Emergency Department putting patients first, say the Care Quality Commission
Wednesday, 7 March 2018
Southmead Hospital’s Emergency Department has undertaken some outstanding work to support frail patients, including those living with dementia, according to the Care Quality Commission (CQC).
The department maintains its Good rating from inspectors in their latest report, published this week (Tuesday, March 7). This is in spite of rising demand and times of crowding within the department and demonstrates that even at the busiest times staff work hard to ensure patients receive safe care.
Among the areas of outstanding practice, inspectors highlighted the way staff care for people with dementia. With 32 dementia champions in the Emergency Department, covering roles ranging from porters to doctors, methods are used to help patients feel calmer.
The report noted artwork on cubicle walls used as a distraction for patients with dementia and a leaflet produced by a member of the nursing team to help patients and their carers better understand how they will be cared for within the department.
Inspectors also found that the service “took account of patients’ individual needs including patients in vulnerable circumstances or those with complex needs”.
At busy times inspectors found “there were effective systems in place to assess and manage risks to patients”, they added that “clear streaming and triage arrangements were in place which identified and prioritised patients with serious or life-threatening conditions”. This work is supported by a safety checklist that has received recognition nationally.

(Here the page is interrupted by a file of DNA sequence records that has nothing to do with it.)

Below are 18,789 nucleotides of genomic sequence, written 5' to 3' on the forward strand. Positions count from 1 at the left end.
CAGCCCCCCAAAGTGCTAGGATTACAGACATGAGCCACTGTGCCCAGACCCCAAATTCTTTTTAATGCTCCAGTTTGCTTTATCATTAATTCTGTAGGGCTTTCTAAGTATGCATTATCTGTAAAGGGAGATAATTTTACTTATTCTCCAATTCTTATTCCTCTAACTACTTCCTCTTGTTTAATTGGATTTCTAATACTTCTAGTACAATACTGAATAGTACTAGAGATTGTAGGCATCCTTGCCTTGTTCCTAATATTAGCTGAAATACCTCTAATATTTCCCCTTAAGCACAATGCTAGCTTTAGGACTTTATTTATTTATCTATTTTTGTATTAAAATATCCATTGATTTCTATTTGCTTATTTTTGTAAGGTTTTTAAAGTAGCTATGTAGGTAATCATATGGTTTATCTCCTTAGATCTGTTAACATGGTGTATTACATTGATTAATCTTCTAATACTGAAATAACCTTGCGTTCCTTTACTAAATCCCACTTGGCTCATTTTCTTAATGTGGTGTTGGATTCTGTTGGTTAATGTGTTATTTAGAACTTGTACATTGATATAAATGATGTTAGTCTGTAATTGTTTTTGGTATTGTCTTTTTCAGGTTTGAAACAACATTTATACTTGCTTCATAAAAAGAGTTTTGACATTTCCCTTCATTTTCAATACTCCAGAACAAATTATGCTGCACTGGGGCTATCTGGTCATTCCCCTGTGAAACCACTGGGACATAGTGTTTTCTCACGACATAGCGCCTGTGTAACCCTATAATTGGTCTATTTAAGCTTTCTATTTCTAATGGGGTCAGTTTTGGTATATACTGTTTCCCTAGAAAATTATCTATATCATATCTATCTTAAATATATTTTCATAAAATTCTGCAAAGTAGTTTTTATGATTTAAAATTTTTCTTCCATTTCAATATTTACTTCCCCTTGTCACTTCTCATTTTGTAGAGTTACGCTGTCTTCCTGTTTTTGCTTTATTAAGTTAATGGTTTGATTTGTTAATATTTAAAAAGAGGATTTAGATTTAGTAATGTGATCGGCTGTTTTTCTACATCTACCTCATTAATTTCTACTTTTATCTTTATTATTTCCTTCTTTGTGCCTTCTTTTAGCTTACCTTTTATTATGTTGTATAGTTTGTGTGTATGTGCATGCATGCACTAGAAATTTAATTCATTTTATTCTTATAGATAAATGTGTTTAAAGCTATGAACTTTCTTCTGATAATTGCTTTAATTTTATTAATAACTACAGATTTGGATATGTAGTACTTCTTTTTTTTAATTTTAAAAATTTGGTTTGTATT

The CQC also noted that measures were in place to preserve patient privacy when the department was too busy for all patients to be cared for in bays.
Inspectors spoke to patients who said they “had no complaints about their care and told us that staff had checked they were comfortable”.
Winter has been particularly busy within the hospital and following the recent snow we have again seen high numbers of patients within the department.
This does mean that at times patients wait longer than they should, but the CQC has found that when this happens people receive safe care.
Emergency Department Head of Nursing, Juliette Hughes, said: “Despite increased demand and some very challenging times over winter we agree with the CQC’s comments about the care we provide. We are proud of our staff who have worked extremely hard to provide safe care for our patients.”
Emergency Department Lead Consultant, Leilah Dare, added: “We are still managing to provide a stroke service and trauma service, preserving this so that our sickest patients get seen quickly and get appropriate care.”
Emergency admissions have been rising – with an 8% rise for November to January this winter compared to last - and Juliette said that waits to be seen within the ED are reflective of this increasing demand.
“There are times when patients are waiting too long to be assessed and there are times when our waits for a bed are unacceptable, but we know they are not if you really need to be seen and if you are critically ill.
“Our staff have delivered over and above what could reasonably be expected of them and our number of compliments has demonstrated this - how proud we are links with the feedback we receive from our patients and we were pleased to see that the CQC agreed with what we think.”
Leilah echoed the sense of pride: “We have done exceptional things in exceptional circumstances and I am most proud that despite everything and the challenges everyone has faced, the compassion and caring side of our staff is reflected in the compliments we have received.”